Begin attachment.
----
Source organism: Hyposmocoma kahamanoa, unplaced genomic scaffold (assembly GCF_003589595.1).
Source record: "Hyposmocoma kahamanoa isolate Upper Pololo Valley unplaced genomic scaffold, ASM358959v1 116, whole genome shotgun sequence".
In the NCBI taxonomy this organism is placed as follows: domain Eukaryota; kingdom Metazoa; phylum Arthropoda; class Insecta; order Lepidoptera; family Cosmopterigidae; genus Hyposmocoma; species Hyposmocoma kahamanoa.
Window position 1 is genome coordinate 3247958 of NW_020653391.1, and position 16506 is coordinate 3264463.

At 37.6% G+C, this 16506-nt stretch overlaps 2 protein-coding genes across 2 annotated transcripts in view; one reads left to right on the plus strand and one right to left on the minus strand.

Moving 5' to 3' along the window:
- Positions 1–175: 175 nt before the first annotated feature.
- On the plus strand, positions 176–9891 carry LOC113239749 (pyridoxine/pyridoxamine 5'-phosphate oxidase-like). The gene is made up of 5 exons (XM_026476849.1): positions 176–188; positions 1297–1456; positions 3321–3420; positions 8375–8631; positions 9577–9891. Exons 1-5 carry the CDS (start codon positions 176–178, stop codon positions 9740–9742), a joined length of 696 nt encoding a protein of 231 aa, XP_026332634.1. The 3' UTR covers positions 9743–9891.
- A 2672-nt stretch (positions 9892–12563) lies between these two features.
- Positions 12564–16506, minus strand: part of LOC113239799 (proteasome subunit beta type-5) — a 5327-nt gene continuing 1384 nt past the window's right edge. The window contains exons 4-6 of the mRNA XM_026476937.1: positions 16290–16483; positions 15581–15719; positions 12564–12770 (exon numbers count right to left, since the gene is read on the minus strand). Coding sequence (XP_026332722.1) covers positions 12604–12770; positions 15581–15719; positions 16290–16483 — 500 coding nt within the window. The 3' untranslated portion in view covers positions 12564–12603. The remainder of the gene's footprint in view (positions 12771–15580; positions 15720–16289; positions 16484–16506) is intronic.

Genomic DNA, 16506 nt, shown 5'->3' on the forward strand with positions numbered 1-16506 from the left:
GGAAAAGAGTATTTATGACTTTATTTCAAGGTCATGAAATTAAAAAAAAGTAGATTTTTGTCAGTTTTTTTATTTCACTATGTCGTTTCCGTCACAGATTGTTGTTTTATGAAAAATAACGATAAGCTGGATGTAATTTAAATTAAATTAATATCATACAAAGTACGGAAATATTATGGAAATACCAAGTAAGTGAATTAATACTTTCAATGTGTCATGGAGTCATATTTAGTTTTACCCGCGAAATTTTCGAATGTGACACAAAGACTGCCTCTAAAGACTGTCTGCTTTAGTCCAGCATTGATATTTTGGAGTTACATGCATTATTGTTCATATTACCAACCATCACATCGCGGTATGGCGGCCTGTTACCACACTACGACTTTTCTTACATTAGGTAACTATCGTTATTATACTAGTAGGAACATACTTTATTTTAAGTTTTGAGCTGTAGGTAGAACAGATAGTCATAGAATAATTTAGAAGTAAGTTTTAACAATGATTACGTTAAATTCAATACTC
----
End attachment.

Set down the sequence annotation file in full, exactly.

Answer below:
Source organism: Hyposmocoma kahamanoa, unplaced genomic scaffold (assembly GCF_003589595.1).
Source record: "Hyposmocoma kahamanoa isolate Upper Pololo Valley unplaced genomic scaffold, ASM358959v1 116, whole genome shotgun sequence".
In the NCBI taxonomy this organism is placed as follows: domain Eukaryota; kingdom Metazoa; phylum Arthropoda; class Insecta; order Lepidoptera; family Cosmopterigidae; genus Hyposmocoma; species Hyposmocoma kahamanoa.
Window position 1 is genome coordinate 3247958 of NW_020653391.1, and position 16506 is coordinate 3264463.

At 37.6% G+C, this 16506-nt stretch overlaps 2 protein-coding genes across 2 annotated transcripts in view; one reads left to right on the plus strand and one right to left on the minus strand.

Moving 5' to 3' along the window:
- Positions 1–175: 175 nt before the first annotated feature.
- On the plus strand, positions 176–9891 carry LOC113239749 (pyridoxine/pyridoxamine 5'-phosphate oxidase-like). The gene is made up of 5 exons (XM_026476849.1): positions 176–188; positions 1297–1456; positions 3321–3420; positions 8375–8631; positions 9577–9891. Exons 1-5 carry the CDS (start codon positions 176–178, stop codon positions 9740–9742), a joined length of 696 nt encoding a protein of 231 aa, XP_026332634.1. The 3' UTR covers positions 9743–9891.
- A 2672-nt stretch (positions 9892–12563) lies between these two features.
- Positions 12564–16506, minus strand: part of LOC113239799 (proteasome subunit beta type-5) — a 5327-nt gene continuing 1384 nt past the window's right edge. The window contains exons 4-6 of the mRNA XM_026476937.1: positions 16290–16483; positions 15581–15719; positions 12564–12770 (exon numbers count right to left, since the gene is read on the minus strand). Coding sequence (XP_026332722.1) covers positions 12604–12770; positions 15581–15719; positions 16290–16483 — 500 coding nt within the window. The 3' untranslated portion in view covers positions 12564–12603. The remainder of the gene's footprint in view (positions 12771–15580; positions 15720–16289; positions 16484–16506) is intronic.

Genomic DNA, 16506 nt, shown 5'->3' on the forward strand with positions numbered 1-16506 from the left:
GGAAAAGAGTATTTATGACTTTATTTCAAGGTCATGAAATTAAAAAAAAGTAGATTTTTGTCAGTTTTTTTATTTCACTATGTCGTTTCCGTCACAGATTGTTGTTTTATGAAAAATAACGATAAGCTGGATGTAATTTAAATTAAATTAATATCATACAAAGTACGGAAATATTATGGAAATACCAAGTAAGTGAATTAATACTTTCAATGTGTCATGGAGTCATATTTAGTTTTACCCGCGAAATTTTCGAATGTGACACAAAGACTGCCTCTAAAGACTGTCTGCTTTAGTCCAGCATTGATATTTTGGAGTTACATGCATTATTGTTCATATTACCAACCATCACATCGCGGTATGGCGGCCTGTTACCACACTACGACTTTTCTTACATTAGGTAACTATCGTTATTATACTAGTAGGAACATACTTTATTTTAAGTTTTGAGCTGTAGGTAGAACAGATAGTCATAGAATAATTTAGAAGTAAGTTTTAACAATGATTACGTTAAATTCAATACTC